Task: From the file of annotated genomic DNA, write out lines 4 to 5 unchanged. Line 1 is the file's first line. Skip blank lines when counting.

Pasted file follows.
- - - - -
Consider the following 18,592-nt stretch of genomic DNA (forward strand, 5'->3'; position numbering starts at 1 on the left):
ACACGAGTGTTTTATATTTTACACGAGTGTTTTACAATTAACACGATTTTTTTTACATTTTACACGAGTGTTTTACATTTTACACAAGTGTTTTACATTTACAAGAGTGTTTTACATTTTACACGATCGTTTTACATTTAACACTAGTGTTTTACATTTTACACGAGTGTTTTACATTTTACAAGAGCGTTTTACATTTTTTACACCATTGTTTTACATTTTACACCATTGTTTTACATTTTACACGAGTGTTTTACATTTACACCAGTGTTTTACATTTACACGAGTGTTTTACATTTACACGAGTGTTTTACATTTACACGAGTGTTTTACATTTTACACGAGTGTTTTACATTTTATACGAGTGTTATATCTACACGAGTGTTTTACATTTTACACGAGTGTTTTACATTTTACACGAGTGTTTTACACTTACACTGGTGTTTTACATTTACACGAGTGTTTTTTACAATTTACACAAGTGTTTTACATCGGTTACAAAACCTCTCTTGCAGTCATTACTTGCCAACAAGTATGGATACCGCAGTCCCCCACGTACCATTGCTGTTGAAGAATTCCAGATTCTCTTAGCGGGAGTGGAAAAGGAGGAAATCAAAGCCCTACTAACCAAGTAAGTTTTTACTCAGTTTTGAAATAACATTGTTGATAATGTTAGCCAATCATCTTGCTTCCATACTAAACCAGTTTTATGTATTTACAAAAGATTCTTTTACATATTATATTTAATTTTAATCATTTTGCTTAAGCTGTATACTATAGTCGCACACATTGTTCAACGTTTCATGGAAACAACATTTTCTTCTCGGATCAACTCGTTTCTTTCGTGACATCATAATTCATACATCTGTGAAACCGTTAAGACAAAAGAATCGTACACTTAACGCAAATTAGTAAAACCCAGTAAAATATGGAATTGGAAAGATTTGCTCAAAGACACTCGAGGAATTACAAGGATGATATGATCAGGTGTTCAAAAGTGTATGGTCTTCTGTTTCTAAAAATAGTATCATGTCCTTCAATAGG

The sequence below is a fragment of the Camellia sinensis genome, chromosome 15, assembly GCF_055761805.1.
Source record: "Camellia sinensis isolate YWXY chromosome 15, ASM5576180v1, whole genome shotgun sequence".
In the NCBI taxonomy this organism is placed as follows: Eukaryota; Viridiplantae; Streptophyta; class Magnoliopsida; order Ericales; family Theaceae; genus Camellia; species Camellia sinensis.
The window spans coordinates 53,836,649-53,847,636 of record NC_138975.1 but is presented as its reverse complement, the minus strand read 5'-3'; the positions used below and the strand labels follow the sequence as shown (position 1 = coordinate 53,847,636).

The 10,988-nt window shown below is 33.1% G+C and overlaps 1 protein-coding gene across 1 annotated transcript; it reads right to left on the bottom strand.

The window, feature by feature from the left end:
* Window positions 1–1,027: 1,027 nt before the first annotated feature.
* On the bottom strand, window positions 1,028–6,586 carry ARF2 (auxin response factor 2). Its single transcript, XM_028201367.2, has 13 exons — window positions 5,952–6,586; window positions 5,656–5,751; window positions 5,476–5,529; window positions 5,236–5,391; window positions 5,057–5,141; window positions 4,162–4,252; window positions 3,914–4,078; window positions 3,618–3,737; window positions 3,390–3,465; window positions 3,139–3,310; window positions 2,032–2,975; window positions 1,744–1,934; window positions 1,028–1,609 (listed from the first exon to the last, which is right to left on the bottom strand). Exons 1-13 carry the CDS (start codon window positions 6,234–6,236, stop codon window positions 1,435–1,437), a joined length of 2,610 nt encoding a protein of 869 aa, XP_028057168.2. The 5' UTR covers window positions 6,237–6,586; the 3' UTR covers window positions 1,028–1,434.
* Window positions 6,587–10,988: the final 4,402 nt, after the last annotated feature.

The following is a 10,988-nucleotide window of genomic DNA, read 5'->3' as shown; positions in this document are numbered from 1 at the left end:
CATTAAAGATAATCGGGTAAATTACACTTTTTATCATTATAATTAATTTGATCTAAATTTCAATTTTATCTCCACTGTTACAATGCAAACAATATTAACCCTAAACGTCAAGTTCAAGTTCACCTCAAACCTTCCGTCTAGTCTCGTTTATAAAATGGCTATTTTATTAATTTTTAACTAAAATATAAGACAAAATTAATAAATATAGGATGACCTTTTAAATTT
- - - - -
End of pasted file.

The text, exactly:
Source record: "Camellia sinensis isolate YWXY chromosome 15, ASM5576180v1, whole genome shotgun sequence".
In the NCBI taxonomy this organism is placed as follows: Eukaryota; Viridiplantae; Streptophyta; class Magnoliopsida; order Ericales; family Theaceae; genus Camellia; species Camellia sinensis.